first post. 4GB and 2
cores seems to be a reasonable minimum of resources needed per VM to run a successful EKS-D compatible cluster. Adjust
variables file to your environment.
Creating a 63-Node EKS Cluster on a r5d.metal instance
Wouldn’t it be cool to create a large EKS cluster, running on many VMs… all within a single “big” host? That’s the
experiment I run. I chose a
r5d.metal instance (96 cores, 768 GB RAM,
3.6 TB NVMe local SSD), as the best combination of high core and RAM count and local storage (as we will be creating the
“volumes” for the VMs, and this should be as fast as possible). Then fired 100 Firecracker VMs and created an EKS
I set the
number of Ansible forks
to 32, to have more parallelism. However, it looks like even with low parallelism there are errors with the
operation caused by limits on the maximum number of requests to the kubeapi-server, so
this part of the Ansible code is serialized.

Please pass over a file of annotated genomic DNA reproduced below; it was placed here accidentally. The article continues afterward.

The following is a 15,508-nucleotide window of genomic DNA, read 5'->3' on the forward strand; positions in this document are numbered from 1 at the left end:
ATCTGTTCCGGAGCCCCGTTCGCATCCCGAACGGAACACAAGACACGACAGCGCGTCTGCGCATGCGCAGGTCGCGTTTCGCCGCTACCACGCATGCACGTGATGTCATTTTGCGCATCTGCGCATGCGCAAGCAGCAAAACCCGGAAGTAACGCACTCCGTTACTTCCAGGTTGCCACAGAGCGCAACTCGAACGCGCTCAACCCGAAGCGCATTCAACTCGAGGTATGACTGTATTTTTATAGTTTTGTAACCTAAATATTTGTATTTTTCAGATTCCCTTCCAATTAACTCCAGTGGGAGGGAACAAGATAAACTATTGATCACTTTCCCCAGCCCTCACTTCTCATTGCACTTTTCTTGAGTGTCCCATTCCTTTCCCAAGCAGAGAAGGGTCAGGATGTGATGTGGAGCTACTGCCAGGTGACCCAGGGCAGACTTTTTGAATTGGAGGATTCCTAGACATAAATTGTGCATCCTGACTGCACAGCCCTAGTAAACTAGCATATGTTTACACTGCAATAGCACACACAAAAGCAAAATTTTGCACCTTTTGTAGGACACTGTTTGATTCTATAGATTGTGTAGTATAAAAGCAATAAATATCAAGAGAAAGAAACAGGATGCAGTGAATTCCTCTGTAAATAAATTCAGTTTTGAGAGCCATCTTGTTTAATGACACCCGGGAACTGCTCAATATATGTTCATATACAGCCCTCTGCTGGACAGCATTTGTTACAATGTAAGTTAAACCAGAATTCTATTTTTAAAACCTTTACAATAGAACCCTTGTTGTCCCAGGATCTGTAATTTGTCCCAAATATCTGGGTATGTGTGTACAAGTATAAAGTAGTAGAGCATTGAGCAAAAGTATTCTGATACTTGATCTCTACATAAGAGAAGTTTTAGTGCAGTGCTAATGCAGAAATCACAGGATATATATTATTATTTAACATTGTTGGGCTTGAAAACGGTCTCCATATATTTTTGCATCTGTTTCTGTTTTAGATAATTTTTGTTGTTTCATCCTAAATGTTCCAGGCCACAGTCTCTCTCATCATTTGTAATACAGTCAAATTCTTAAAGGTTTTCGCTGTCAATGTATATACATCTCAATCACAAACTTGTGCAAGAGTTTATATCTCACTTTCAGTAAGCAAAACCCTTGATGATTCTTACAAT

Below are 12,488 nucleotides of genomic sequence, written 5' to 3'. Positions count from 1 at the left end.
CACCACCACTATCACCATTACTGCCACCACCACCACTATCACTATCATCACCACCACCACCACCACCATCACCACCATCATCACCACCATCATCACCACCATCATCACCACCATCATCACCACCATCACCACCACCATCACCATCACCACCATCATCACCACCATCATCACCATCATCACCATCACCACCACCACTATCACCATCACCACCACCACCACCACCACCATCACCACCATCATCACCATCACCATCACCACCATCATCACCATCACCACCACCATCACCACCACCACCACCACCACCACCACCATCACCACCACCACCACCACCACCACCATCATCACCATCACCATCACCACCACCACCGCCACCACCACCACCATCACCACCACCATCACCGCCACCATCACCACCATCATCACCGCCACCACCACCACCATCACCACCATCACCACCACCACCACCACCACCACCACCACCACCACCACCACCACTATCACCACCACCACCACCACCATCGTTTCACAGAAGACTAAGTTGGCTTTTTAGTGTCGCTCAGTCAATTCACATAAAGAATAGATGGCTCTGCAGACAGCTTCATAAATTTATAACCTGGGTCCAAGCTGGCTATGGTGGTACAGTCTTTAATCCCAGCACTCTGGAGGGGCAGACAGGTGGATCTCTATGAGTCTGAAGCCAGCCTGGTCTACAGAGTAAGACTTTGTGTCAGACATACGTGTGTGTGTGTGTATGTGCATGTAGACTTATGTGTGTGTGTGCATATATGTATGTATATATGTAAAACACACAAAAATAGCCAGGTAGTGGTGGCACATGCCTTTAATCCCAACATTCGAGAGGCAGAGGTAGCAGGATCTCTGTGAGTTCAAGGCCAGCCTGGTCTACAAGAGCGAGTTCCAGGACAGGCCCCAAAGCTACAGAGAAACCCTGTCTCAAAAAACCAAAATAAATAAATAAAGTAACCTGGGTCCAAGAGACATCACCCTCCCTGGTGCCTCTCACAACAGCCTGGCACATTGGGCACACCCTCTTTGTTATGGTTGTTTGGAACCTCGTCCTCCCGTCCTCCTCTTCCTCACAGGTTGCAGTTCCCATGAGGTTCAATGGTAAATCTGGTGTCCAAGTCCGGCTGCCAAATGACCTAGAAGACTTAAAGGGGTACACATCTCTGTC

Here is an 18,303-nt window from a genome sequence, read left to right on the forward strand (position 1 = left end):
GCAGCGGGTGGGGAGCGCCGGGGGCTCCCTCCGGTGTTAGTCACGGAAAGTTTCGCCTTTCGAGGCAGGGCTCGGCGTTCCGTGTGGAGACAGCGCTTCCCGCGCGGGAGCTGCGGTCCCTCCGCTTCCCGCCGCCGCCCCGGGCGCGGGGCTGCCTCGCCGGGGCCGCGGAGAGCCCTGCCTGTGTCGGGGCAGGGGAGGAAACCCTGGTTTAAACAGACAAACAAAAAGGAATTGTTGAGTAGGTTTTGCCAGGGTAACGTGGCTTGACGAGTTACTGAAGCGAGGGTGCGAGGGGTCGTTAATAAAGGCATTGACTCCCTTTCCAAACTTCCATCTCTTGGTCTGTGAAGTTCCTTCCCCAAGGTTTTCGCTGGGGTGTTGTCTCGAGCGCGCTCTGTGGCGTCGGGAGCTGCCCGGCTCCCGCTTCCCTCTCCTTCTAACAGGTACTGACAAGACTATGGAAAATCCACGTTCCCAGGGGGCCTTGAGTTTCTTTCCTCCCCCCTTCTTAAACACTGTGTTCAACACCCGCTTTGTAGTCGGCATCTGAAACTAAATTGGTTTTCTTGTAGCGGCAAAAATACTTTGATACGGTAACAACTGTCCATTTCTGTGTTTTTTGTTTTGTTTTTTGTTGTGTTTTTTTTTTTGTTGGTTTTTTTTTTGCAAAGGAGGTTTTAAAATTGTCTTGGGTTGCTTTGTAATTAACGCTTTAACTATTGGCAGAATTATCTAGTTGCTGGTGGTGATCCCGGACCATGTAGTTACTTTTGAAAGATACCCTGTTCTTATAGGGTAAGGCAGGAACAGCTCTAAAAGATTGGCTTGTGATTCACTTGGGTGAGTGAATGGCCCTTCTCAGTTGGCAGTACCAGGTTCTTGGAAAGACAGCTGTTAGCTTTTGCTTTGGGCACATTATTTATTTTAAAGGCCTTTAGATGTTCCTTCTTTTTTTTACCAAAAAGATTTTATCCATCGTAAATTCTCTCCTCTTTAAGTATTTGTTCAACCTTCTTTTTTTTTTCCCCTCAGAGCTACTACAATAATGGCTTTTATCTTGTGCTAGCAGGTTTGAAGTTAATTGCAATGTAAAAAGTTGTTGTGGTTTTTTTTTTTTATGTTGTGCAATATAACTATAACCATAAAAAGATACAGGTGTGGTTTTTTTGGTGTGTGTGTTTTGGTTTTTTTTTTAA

VMs configured with 2 core and 4 GB of RAM. The code worked. Scripts, ansible, all worked. A bit after 4 hours, a
100-node EKS cluster created within a single instance was running:
However, load was at more than
200, and while memory usage was acceptable (2/3rds of the system RAM), cluster was
unusable. But more importantly, I found an interesting fact:
kubectl get nodes would only return 63 nodes, despite
the 99 node join operations were returned as successful. I didn’t dig very much, but there seems to be a limitation here
(internal microk8s limitation? Not sure anyway microk8s has been extensively tested with this high number of cluster
So I decided to repeat the operation, but with “only” 63 VMs (after all,
kubectl get nodes won’t return more…) and
bump the VM specs to 4 core (the master node VM was also loaded over 100% itself) and 16 GB of RAM (16 GB * 63 is
more than the system’s available RAM, but Firecracker allows for both memory and CPU overcommitment, as long as not all
processes use all the allocated RAM). This worked better, cluster was successfully created and
kubectl get nodes
reported this time all the nodes. All in about 3h, now with an acceptable CPU load: